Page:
Last year we were fortunate enough to visit the Afrika Museum near Nijmegen in the Netherlands. This is what I wrote:
I love museums, especially little ones such as the Spade Museum at Patterson’s Spade Mill in County Antrim, Northern Ireland, or the Pencil Museum in the Lake District. We went to the British Museum about a year ago, to see a particular exhibition which was marvellous, but when we had a couple of hours spare and we wandered round some of the rest of the exhibitions, I felt a little overwhelmed by it all… so much… stuff! I guess the thing to do would be to return but just go to one section and spend time there.
Last week we went to a most marvellous museum, and although it wasn’t really huge, it was large enough – the display cases weren’t packed with items, and everything was well-spaced and well-displayed. It is a museum I would love to return to, again, and again; it was the quality and the choice and presentation of the items on display.
The museum I’m talking about is the Afrika Museum, not far from Nijmegen in the Netherlands. The museum is set in the most splendid grounds, amongst trees and with rolling countryside stretching away into the distance (yes, there were hills, not all of the Netherlands is flat!) There is an outside display area as well as what was inside.
On the day we went there was a wonderful exhibition by the photographer Jimmy Nelson, ‘Before They Pass Away’; there is a selection of the most stunning photos you could imagine of different groups of people from all across the world, sometimes living in the most remote and difficult locations, and whose culture, language and very existence is under threat from the modern world. His work is quite controversial, but I’m not going to enter that debate here; I will just say, though, that it made me think about attitudes to people we might think of as exotic – I have never been on a tour to places were tribal people in their national costumes are photographed and stared at, but I think I might feel uncomfortable doing that. Nelson has been accused of exploiting his subjects, an accusation he strongly rebuffs, but no-one can deny that his photos are extraordinary, powerful, moving, fascinating, informative and awe-inspiring… but maybe those adjectives should be attributed to the subjects of his work.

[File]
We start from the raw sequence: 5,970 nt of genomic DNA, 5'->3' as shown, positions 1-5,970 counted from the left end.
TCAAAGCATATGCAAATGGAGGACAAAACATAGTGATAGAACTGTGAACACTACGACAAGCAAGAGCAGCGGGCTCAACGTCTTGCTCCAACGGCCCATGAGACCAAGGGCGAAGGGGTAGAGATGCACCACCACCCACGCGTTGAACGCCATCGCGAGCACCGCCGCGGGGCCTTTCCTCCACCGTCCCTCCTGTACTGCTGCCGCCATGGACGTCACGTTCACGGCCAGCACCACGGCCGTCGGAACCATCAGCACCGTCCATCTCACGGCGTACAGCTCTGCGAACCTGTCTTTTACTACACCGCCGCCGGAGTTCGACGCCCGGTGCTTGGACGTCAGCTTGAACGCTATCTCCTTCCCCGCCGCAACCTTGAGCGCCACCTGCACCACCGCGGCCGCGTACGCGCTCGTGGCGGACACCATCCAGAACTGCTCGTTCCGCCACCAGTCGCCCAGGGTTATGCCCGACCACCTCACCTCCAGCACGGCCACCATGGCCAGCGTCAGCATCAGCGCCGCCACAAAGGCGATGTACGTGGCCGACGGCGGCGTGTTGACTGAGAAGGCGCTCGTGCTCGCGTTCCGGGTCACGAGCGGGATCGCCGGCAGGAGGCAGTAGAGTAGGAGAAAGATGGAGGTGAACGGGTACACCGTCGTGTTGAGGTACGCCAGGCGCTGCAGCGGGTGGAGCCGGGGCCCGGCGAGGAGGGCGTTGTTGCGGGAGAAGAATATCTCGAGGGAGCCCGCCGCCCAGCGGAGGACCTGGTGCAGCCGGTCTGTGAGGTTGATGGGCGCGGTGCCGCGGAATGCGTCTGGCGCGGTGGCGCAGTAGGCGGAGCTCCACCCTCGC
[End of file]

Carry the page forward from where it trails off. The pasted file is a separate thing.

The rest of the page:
I wrote another post about some of the objects on display:
We were lucky enough to visit the marvellous Afrika Museum, near Nijmegen in the Netherlands. The museum has indoor and outdoor displays, concentrating on the culture and art of the countries of this vast and fascinating continent, including Sudan and Kenya,Mali and Benin, Gabon, Cameroon and Ghana. The outside area has reconstructions of villages from different places and it’s interesting seeing them together as you wouldn’t in reality, to compare the homes of people from different parts of Africa.
As the museum web-site says “The Afrika Museum has a unique collection of traditional and contemporary art from Africa and the African diaspora (Brazil, Haiti, Cuba and the United States, to name but a few)”. The displays demonstrate how objects are perceived in different ways at different times in a society’s history, and in different ways by an outside or alien culture. Now many of these artefacts would be described as art but this wouldn’t necessarily have been how they were originally perceived. Different religions and cultural traditions shaped these objects, and we probably have little understanding of that and so perceive them and interpret them in our own way.
The museum also includes contemporary African art, and art from the peoples of the African diaspora which was a fascinating contrast to the older items on display.
Have a look at the museum’s excellent website: